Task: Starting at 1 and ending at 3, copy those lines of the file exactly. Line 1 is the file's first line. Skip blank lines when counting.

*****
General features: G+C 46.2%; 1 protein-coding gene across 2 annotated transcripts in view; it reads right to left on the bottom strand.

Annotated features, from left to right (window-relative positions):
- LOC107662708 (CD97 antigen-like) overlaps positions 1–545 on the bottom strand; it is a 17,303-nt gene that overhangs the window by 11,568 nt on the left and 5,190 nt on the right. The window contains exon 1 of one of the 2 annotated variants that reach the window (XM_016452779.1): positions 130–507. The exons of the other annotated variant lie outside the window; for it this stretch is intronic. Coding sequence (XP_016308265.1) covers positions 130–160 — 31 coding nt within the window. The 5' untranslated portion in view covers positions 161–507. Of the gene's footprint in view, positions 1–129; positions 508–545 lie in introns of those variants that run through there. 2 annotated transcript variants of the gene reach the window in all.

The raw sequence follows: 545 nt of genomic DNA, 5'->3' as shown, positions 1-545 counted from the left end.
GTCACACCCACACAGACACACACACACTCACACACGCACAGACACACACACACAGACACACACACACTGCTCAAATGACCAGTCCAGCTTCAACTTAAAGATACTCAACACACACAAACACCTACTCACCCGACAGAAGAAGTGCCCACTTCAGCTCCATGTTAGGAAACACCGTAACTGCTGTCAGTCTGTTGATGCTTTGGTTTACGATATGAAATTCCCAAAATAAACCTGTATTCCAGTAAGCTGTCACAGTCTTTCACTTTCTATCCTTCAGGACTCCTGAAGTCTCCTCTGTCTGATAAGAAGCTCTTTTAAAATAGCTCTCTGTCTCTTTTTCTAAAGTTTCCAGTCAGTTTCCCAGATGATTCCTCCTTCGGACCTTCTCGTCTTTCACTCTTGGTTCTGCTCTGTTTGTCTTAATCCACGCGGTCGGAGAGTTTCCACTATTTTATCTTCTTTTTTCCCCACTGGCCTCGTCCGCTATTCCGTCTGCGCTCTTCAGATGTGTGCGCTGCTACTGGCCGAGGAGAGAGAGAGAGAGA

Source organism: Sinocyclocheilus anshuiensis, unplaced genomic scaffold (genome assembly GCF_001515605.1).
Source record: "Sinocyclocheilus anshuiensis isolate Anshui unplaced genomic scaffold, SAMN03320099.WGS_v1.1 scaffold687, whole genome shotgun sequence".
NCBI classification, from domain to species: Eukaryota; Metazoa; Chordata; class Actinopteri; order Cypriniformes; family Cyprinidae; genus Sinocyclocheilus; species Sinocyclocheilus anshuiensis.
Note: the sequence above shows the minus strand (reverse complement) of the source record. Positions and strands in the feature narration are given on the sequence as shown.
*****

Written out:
General features: G+C 46.2%; 1 protein-coding gene across 2 annotated transcripts in view; it reads right to left on the bottom strand.

Annotated features, from left to right (window-relative positions):
- LOC107662708 (CD97 antigen-like) overlaps positions 1–545 on the bottom strand; it is a 17,303-nt gene that overhangs the window by 11,568 nt on the left and 5,190 nt on the right. The window contains exon 1 of one of the 2 annotated variants that reach the window (XM_016452779.1): positions 130–507. The exons of the other annotated variant lie outside the window; for it this stretch is intronic. Coding sequence (XP_016308265.1) covers positions 130–160 — 31 coding nt within the window. The 5' untranslated portion in view covers positions 161–507. Of the gene's footprint in view, positions 1–129; positions 508–545 lie in introns of those variants that run through there. 2 annotated transcript variants of the gene reach the window in all.